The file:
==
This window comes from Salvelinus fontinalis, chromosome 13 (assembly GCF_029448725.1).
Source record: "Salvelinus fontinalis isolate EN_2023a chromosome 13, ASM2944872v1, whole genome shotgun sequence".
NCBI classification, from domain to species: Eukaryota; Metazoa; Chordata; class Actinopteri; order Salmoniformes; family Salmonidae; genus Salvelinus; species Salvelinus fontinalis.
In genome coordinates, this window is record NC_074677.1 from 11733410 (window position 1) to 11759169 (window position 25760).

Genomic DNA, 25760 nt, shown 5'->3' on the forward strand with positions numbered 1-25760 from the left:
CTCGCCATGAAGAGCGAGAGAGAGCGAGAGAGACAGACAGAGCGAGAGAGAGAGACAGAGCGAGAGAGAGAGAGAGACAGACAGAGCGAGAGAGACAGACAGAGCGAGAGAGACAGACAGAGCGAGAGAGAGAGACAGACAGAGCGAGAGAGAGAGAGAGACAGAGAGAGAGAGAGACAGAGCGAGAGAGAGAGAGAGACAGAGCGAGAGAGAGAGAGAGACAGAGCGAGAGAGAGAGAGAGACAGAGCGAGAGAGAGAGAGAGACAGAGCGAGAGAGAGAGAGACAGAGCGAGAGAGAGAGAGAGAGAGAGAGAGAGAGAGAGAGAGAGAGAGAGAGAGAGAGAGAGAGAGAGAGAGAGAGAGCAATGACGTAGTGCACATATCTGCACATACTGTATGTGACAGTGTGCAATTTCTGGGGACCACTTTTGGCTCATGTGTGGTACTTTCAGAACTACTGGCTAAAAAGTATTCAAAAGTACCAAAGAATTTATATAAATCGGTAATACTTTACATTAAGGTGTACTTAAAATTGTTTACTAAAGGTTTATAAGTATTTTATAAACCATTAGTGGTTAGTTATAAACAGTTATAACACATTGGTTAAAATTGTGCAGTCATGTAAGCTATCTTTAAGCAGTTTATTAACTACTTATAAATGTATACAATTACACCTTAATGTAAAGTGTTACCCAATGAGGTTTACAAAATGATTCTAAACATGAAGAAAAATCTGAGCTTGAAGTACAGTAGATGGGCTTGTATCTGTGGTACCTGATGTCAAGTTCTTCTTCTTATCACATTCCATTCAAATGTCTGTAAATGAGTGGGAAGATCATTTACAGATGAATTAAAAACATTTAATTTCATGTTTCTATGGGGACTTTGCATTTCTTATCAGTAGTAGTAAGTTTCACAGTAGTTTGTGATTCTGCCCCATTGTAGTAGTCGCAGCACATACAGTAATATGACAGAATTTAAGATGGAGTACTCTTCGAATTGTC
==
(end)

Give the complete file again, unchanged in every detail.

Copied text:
This window comes from Salvelinus fontinalis, chromosome 13 (assembly GCF_029448725.1).
Source record: "Salvelinus fontinalis isolate EN_2023a chromosome 13, ASM2944872v1, whole genome shotgun sequence".
NCBI classification, from domain to species: Eukaryota; Metazoa; Chordata; class Actinopteri; order Salmoniformes; family Salmonidae; genus Salvelinus; species Salvelinus fontinalis.
In genome coordinates, this window is record NC_074677.1 from 11733410 (window position 1) to 11759169 (window position 25760).

Genomic DNA, 25760 nt, shown 5'->3' on the forward strand with positions numbered 1-25760 from the left:
CTCGCCATGAAGAGCGAGAGAGAGCGAGAGAGACAGACAGAGCGAGAGAGAGAGACAGAGCGAGAGAGAGAGAGAGACAGACAGAGCGAGAGAGACAGACAGAGCGAGAGAGACAGACAGAGCGAGAGAGAGAGACAGACAGAGCGAGAGAGAGAGAGAGACAGAGAGAGAGAGAGACAGAGCGAGAGAGAGAGAGAGACAGAGCGAGAGAGAGAGAGAGACAGAGCGAGAGAGAGAGAGAGACAGAGCGAGAGAGAGAGAGAGACAGAGCGAGAGAGAGAGAGACAGAGCGAGAGAGAGAGAGAGAGAGAGAGAGAGAGAGAGAGAGAGAGAGAGAGAGAGAGAGAGAGAGAGAGAGAGAGAGCAATGACGTAGTGCACATATCTGCACATACTGTATGTGACAGTGTGCAATTTCTGGGGACCACTTTTGGCTCATGTGTGGTACTTTCAGAACTACTGGCTAAAAAGTATTCAAAAGTACCAAAGAATTTATATAAATCGGTAATACTTTACATTAAGGTGTACTTAAAATTGTTTACTAAAGGTTTATAAGTATTTTATAAACCATTAGTGGTTAGTTATAAACAGTTATAACACATTGGTTAAAATTGTGCAGTCATGTAAGCTATCTTTAAGCAGTTTATTAACTACTTATAAATGTATACAATTACACCTTAATGTAAAGTGTTACCCAATGAGGTTTACAAAATGATTCTAAACATGAAGAAAAATCTGAGCTTGAAGTACAGTAGATGGGCTTGTATCTGTGGTACCTGATGTCAAGTTCTTCTTCTTATCACATTCCATTCAAATGTCTGTAAATGAGTGGGAAGATCATTTACAGATGAATTAAAAACATTTAATTTCATGTTTCTATGGGGACTTTGCATTTCTTATCAGTAGTAGTAAGTTTCACAGTAGTTTGTGATTCTGCCCCATTGTAGTAGTCGCAGCACATACAGTAATATGACAGAATTTAAGATGGAGTACTCTTCGAATTGTC